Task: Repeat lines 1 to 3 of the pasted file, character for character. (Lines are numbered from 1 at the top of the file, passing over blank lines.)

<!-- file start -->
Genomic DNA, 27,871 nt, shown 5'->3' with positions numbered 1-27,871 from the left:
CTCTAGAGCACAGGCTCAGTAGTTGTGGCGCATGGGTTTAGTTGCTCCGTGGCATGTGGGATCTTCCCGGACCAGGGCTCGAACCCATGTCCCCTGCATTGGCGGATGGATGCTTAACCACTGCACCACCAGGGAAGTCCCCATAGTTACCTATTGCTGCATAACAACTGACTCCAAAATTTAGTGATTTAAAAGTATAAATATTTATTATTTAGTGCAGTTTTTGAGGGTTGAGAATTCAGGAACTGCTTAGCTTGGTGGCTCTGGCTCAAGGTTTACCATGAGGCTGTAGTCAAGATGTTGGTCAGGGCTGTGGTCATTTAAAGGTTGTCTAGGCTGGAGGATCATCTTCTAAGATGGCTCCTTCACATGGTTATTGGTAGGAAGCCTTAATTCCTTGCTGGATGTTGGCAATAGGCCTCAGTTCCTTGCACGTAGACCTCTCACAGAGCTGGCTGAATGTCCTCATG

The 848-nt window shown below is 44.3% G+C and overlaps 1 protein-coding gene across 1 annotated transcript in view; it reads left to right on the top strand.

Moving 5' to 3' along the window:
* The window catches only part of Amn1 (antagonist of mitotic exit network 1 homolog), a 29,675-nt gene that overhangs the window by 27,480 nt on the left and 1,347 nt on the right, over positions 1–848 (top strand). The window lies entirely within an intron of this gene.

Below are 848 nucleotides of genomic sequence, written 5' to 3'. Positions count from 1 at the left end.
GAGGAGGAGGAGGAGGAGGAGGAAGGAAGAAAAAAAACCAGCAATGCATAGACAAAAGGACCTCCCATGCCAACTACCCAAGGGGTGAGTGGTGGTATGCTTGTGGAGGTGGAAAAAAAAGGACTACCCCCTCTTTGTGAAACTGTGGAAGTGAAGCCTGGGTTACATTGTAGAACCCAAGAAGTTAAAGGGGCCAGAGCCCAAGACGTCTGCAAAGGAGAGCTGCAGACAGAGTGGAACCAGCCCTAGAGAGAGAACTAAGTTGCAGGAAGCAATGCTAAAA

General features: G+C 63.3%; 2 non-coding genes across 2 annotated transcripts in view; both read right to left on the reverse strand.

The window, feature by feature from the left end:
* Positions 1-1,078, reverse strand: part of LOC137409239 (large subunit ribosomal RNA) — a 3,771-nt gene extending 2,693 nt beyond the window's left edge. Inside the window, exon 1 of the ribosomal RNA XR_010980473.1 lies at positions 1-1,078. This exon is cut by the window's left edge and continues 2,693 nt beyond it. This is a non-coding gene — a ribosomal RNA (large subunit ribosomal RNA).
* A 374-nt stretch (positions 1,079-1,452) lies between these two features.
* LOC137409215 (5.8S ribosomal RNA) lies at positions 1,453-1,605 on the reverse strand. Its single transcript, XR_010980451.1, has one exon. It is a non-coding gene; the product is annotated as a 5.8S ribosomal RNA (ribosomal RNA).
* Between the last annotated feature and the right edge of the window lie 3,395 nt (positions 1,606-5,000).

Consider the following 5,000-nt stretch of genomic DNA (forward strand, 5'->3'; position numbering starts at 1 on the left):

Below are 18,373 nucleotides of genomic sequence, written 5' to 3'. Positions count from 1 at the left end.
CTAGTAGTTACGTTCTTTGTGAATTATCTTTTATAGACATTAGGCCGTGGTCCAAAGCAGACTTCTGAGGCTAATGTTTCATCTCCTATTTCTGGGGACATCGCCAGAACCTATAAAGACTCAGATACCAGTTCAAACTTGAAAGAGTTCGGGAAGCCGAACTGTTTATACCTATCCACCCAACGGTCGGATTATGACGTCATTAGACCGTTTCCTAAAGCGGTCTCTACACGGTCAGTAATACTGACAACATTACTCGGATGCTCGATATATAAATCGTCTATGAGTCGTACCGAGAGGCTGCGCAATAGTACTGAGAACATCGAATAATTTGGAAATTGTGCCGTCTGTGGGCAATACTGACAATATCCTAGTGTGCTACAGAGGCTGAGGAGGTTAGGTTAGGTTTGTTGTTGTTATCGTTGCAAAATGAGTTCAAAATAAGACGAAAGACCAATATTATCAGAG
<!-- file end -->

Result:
Genomic DNA, 27,871 nt, shown 5'->3' with positions numbered 1-27,871 from the left:
CTCTAGAGCACAGGCTCAGTAGTTGTGGCGCATGGGTTTAGTTGCTCCGTGGCATGTGGGATCTTCCCGGACCAGGGCTCGAACCCATGTCCCCTGCATTGGCGGATGGATGCTTAACCACTGCACCACCAGGGAAGTCCCCATAGTTACCTATTGCTGCATAACAACTGACTCCAAAATTTAGTGATTTAAAAGTATAAATATTTATTATTTAGTGCAGTTTTTGAGGGTTGAGAATTCAGGAACTGCTTAGCTTGGTGGCTCTGGCTCAAGGTTTACCATGAGGCTGTAGTCAAGATGTTGGTCAGGGCTGTGGTCATTTAAAGGTTGTCTAGGCTGGAGGATCATCTTCTAAGATGGCTCCTTCACATGGTTATTGGTAGGAAGCCTTAATTCCTTGCTGGATGTTGGCAATAGGCCTCAGTTCCTTGCACGTAGACCTCTCACAGAGCTGGCTGAATGTCCTCATG

The 848-nt window shown below is 44.3% G+C and overlaps 1 protein-coding gene across 1 annotated transcript in view; it reads left to right on the top strand.